As the final whistle blew on a 10-0 defeat, the full-capacity crowd at Scott Stadium dispersed and only pockets of maroon and orange-covered Hokie fans remained celebrating in Charlottesville. That November 2017 evening, Micah Kiser should have been distraught with having ended his legendary career at Virginia without ever beating in-state rival Virginia Tech.
The decorated linebacker, however, scanned the locker room while holding his #53 jersey for the last time and cracked a subtle smile as he watched the team’s freshmen and sophomores break down the game only minutes after it had ended — it was then that Kiser knew the streak of losing to Virginia Tech wouldn’t last much longer.
Two years later while Scott Stadium — this time roaring with Cavalier pride — erupted in celebration after Virginia recovered a strip-sack fumble in the endzone to secure their first win against Virginia Tech in 15 years, Kiser had the same smile on his face as his former young teammates held up the Commonwealth Cup.
Kiser left Virginia in 2017 as one of the greatest linebackers and players in program history. The Maryland native led the ACC in tackles for three straight seasons, was named to numerous All-American and All-ACC teams during his career and was one of the faces of the program on and off the field.
After receiving the prestigious “academic Heisman” Campbell Award in 2017, Kiser was drafted by the Los Angeles Rams in the 2018 NFL draft and has already found success at the professional level, including a trip to Super Bowl LIII during his rookie year.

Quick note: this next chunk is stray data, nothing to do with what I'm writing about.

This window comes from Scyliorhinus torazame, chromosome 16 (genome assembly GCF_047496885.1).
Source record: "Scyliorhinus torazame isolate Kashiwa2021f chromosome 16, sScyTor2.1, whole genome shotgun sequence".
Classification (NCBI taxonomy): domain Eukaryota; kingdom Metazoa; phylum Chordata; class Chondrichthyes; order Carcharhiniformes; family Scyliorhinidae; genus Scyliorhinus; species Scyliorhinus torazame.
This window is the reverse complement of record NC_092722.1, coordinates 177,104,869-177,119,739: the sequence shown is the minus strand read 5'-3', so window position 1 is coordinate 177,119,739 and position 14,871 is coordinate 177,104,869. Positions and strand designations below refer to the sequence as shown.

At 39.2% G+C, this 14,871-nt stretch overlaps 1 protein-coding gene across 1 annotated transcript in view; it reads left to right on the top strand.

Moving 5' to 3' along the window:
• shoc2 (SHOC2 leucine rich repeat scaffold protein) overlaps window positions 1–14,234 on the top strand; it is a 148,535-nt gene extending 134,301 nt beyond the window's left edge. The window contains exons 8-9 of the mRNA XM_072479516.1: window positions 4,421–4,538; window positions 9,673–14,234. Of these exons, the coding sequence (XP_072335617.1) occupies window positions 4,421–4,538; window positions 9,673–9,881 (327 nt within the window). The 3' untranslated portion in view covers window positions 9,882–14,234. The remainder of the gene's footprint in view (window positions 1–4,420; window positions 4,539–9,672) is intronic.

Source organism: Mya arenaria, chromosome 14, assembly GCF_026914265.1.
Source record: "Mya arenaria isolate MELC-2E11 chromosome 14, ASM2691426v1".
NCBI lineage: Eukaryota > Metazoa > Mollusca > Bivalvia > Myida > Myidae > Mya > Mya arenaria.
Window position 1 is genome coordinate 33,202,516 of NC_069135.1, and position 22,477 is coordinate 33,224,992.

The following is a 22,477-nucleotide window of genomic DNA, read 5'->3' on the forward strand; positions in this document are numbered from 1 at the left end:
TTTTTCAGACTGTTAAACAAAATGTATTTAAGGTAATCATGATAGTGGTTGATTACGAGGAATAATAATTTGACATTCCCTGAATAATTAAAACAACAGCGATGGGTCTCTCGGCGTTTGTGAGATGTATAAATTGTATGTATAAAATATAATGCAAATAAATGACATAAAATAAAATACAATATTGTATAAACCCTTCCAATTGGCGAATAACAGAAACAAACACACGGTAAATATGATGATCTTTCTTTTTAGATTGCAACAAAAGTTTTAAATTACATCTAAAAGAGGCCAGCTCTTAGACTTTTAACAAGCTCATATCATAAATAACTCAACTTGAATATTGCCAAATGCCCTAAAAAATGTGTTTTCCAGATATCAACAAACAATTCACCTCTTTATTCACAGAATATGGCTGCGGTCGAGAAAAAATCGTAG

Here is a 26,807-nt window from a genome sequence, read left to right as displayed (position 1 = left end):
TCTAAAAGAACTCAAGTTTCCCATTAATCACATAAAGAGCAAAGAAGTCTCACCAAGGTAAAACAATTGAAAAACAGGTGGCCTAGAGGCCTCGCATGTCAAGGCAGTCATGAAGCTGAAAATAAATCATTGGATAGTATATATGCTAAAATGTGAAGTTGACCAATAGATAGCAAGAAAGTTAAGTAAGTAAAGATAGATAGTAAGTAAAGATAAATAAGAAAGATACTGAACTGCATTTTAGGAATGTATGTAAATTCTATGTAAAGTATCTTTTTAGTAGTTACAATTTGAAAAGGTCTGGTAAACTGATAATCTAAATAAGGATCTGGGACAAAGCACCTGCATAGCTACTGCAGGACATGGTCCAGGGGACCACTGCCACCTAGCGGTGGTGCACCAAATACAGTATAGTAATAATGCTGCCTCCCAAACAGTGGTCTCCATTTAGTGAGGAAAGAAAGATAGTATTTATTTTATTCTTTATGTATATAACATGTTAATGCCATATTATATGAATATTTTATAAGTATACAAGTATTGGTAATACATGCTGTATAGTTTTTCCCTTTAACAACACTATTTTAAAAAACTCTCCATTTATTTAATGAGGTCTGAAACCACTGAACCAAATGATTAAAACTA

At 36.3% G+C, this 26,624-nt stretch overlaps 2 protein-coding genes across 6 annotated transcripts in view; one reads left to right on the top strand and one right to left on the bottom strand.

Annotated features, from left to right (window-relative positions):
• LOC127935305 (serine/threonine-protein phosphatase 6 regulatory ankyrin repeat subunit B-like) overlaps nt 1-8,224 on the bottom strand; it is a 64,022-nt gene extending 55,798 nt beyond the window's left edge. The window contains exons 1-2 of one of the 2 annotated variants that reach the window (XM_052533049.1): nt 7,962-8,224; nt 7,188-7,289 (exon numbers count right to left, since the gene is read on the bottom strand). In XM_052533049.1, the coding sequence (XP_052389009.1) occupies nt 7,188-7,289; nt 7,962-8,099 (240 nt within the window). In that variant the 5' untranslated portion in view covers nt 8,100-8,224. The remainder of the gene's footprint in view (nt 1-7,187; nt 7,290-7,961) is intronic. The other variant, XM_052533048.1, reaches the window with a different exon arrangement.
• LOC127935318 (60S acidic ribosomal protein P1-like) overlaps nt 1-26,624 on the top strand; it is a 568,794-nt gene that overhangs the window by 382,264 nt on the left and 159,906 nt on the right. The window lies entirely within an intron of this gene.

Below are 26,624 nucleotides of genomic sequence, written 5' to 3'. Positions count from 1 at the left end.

Ironically, Kiser didn’t know the stakes of the Commonwealth Clash until coming to Virginia in 2013.
“I'm from Maryland … Virginia Tech didn't mean anything to me at all,” Kiser said in an exclusive Zoom interview with The Cavalier Daily. “I was not a not a big Virginia fan, didn't know much about Virginia Tech, obviously. I knew they were a great, great team with Michael Vick … but as far as the rivalry between the two schools, I didn't care at all.”
But the annual matchup against the Hokies quickly became a cornerstone for Kiser as he realized the Clash shaped how the Cavaliers’ season overall went.
“We could either go to a bowl game or kind of like save our season by beating Tech … so that's what made it really important,” Kiser said.
Both the Commonwealth Clash and Virginia’s program took a huge pivot when Bronco Mendenhall became head coach in 2016, Kiser’s junior season. Mendenhall had an immediate impact on Kiser’s view of the rivalry, as his message was clear — you can’t be a strong program until you compete in the most meaningful games of the season.
“When Coach Mendenhall got there, he made [the Commonwealth Clash] a lot more personal,” Kiser said. “He always talked about how important it is to beat your rivals and try to own the state. And unfortunately, when I was there, we could never do it.”
But Kiser knew turning the team around was no easy task and would take some time. Virginia had strung together a streak of losing seasons and hadn’t beaten Virginia Tech in over a decade before Mendenhall took the helm.
“We were mentally scarred because we had been through so much — we had been down and we were losers, you know,” Kiser said. “So he had to do a lot of mental work with us to change our mindset, change our motto and change, you know, just the makeup of the team … [Mendenhall] started establishing a system of personal accountability from the player's perspective on behalf of the program.”